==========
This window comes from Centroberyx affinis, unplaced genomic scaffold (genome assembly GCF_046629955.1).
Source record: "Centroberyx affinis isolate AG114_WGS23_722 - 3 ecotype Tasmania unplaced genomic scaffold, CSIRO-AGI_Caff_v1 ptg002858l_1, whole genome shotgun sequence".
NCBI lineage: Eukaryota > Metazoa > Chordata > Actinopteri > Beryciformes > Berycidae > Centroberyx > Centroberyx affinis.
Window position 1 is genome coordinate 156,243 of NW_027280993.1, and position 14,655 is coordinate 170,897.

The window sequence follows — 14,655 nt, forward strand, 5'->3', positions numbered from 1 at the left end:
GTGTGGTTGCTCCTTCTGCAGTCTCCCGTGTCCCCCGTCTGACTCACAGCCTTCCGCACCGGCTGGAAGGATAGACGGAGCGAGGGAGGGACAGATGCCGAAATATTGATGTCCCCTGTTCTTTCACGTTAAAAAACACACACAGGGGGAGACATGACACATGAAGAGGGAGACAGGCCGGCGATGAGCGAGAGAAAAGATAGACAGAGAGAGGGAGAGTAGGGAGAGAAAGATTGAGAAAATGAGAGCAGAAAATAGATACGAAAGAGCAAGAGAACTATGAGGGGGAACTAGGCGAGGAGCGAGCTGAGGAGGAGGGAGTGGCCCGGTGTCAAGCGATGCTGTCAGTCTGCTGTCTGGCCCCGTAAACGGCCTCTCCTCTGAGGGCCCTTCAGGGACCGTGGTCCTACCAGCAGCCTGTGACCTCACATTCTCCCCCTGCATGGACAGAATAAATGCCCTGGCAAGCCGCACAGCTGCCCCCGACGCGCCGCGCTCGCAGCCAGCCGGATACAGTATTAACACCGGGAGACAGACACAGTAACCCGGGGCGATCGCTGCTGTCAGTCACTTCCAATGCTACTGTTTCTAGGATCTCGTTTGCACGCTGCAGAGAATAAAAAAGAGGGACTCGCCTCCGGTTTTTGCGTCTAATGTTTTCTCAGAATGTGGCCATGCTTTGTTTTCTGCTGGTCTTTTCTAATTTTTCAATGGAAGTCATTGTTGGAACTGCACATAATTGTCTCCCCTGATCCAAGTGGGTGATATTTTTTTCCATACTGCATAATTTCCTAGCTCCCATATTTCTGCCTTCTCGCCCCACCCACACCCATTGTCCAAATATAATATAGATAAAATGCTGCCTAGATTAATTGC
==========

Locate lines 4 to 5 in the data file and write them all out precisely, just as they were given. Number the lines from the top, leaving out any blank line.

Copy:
Window position 1 is genome coordinate 156,243 of NW_027280993.1, and position 14,655 is coordinate 170,897.

The window sequence follows — 14,655 nt, forward strand, 5'->3', positions numbered from 1 at the left end: